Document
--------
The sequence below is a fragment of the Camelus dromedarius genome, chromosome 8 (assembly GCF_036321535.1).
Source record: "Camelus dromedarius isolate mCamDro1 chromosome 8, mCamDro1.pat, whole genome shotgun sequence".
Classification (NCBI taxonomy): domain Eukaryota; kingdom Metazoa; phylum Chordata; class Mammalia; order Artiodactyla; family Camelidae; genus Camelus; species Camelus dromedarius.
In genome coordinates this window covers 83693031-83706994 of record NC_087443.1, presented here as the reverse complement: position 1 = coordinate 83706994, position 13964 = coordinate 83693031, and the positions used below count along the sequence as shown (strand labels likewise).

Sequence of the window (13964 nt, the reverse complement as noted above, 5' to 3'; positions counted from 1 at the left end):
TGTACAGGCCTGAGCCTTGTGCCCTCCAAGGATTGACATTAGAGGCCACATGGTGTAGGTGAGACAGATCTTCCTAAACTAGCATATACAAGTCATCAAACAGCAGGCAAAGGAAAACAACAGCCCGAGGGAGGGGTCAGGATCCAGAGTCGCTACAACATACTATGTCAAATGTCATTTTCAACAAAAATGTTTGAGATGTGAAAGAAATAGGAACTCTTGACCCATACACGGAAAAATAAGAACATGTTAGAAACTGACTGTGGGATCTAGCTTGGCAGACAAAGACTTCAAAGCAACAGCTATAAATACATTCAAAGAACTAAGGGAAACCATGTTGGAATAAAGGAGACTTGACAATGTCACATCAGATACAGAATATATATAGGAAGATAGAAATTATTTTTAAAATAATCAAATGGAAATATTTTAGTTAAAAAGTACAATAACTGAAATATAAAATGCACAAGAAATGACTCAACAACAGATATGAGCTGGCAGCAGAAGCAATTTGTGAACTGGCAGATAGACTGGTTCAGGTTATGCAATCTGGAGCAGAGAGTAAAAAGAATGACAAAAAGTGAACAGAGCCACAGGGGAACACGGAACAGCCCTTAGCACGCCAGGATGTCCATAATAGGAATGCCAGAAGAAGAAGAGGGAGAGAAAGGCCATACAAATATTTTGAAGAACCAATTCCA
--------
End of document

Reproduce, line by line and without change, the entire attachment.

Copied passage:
The sequence below is a fragment of the Camelus dromedarius genome, chromosome 8 (assembly GCF_036321535.1).
Source record: "Camelus dromedarius isolate mCamDro1 chromosome 8, mCamDro1.pat, whole genome shotgun sequence".
Classification (NCBI taxonomy): domain Eukaryota; kingdom Metazoa; phylum Chordata; class Mammalia; order Artiodactyla; family Camelidae; genus Camelus; species Camelus dromedarius.
In genome coordinates this window covers 83693031-83706994 of record NC_087443.1, presented here as the reverse complement: position 1 = coordinate 83706994, position 13964 = coordinate 83693031, and the positions used below count along the sequence as shown (strand labels likewise).

Sequence of the window (13964 nt, the reverse complement as noted above, 5' to 3'; positions counted from 1 at the left end):
TGTACAGGCCTGAGCCTTGTGCCCTCCAAGGATTGACATTAGAGGCCACATGGTGTAGGTGAGACAGATCTTCCTAAACTAGCATATACAAGTCATCAAACAGCAGGCAAAGGAAAACAACAGCCCGAGGGAGGGGTCAGGATCCAGAGTCGCTACAACATACTATGTCAAATGTCATTTTCAACAAAAATGTTTGAGATGTGAAAGAAATAGGAACTCTTGACCCATACACGGAAAAATAAGAACATGTTAGAAACTGACTGTGGGATCTAGCTTGGCAGACAAAGACTTCAAAGCAACAGCTATAAATACATTCAAAGAACTAAGGGAAACCATGTTGGAATAAAGGAGACTTGACAATGTCACATCAGATACAGAATATATATAGGAAGATAGAAATTATTTTTAAAATAATCAAATGGAAATATTTTAGTTAAAAAGTACAATAACTGAAATATAAAATGCACAAGAAATGACTCAACAACAGATATGAGCTGGCAGCAGAAGCAATTTGTGAACTGGCAGATAGACTGGTTCAGGTTATGCAATCTGGAGCAGAGAGTAAAAAGAATGACAAAAAGTGAACAGAGCCACAGGGGAACACGGAACAGCCCTTAGCACGCCAGGATGTCCATAATAGGAATGCCAGAAGAAGAAGAGGGAGAGAAAGGCCATACAAATATTTTGAAGAACCAATTCCA